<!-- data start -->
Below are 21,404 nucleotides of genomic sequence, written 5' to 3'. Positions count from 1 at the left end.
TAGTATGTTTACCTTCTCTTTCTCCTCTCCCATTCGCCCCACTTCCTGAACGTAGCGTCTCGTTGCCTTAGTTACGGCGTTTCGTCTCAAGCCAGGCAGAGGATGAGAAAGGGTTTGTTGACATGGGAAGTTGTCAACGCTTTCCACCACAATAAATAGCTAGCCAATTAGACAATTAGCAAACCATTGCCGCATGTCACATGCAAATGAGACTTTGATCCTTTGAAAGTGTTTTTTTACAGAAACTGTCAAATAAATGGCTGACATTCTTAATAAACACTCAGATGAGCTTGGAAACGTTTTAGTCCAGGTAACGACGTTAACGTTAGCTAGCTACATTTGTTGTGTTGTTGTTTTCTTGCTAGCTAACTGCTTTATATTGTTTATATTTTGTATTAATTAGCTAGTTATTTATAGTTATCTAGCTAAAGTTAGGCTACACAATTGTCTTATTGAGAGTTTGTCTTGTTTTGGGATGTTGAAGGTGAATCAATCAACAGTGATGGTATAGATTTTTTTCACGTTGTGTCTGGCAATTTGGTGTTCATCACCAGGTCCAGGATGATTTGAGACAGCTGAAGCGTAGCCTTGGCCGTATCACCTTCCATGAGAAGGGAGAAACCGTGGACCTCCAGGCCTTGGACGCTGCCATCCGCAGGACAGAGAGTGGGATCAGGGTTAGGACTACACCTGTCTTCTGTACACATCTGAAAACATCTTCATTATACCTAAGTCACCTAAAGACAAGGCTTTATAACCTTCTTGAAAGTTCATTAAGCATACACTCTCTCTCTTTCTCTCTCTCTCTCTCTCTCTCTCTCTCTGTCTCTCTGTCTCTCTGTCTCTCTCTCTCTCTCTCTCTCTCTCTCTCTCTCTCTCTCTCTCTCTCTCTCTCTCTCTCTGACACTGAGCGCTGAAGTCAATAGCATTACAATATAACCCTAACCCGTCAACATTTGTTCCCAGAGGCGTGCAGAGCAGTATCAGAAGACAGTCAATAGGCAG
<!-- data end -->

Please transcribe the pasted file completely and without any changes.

Below are 21,404 nucleotides of genomic sequence, written 5' to 3'. Positions count from 1 at the left end.
TAGTATGTTTACCTTCTCTTTCTCCTCTCCCATTCGCCCCACTTCCTGAACGTAGCGTCTCGTTGCCTTAGTTACGGCGTTTCGTCTCAAGCCAGGCAGAGGATGAGAAAGGGTTTGTTGACATGGGAAGTTGTCAACGCTTTCCACCACAATAAATAGCTAGCCAATTAGACAATTAGCAAACCATTGCCGCATGTCACATGCAAATGAGACTTTGATCCTTTGAAAGTGTTTTTTTACAGAAACTGTCAAATAAATGGCTGACATTCTTAATAAACACTCAGATGAGCTTGGAAACGTTTTAGTCCAGGTAACGACGTTAACGTTAGCTAGCTACATTTGTTGTGTTGTTGTTTTCTTGCTAGCTAACTGCTTTATATTGTTTATATTTTGTATTAATTAGCTAGTTATTTATAGTTATCTAGCTAAAGTTAGGCTACACAATTGTCTTATTGAGAGTTTGTCTTGTTTTGGGATGTTGAAGGTGAATCAATCAACAGTGATGGTATAGATTTTTTTCACGTTGTGTCTGGCAATTTGGTGTTCATCACCAGGTCCAGGATGATTTGAGACAGCTGAAGCGTAGCCTTGGCCGTATCACCTTCCATGAGAAGGGAGAAACCGTGGACCTCCAGGCCTTGGACGCTGCCATCCGCAGGACAGAGAGTGGGATCAGGGTTAGGACTACACCTGTCTTCTGTACACATCTGAAAACATCTTCATTATACCTAAGTCACCTAAAGACAAGGCTTTATAACCTTCTTGAAAGTTCATTAAGCATACACTCTCTCTCTTTCTCTCTCTCTCTCTCTCTCTCTCTCTCTGTCTCTCTGTCTCTCTGTCTCTCTCTCTCTCTCTCTCTCTCTCTCTCTCTCTCTCTCTCTCTCTCTCTCTCTCTCTCTGACACTGAGCGCTGAAGTCAATAGCATTACAATATAACCCTAACCCGTCAACATTTGTTCCCAGAGGCGTGCAGAGCAGTATCAGAAGACAGTCAATAGGCAG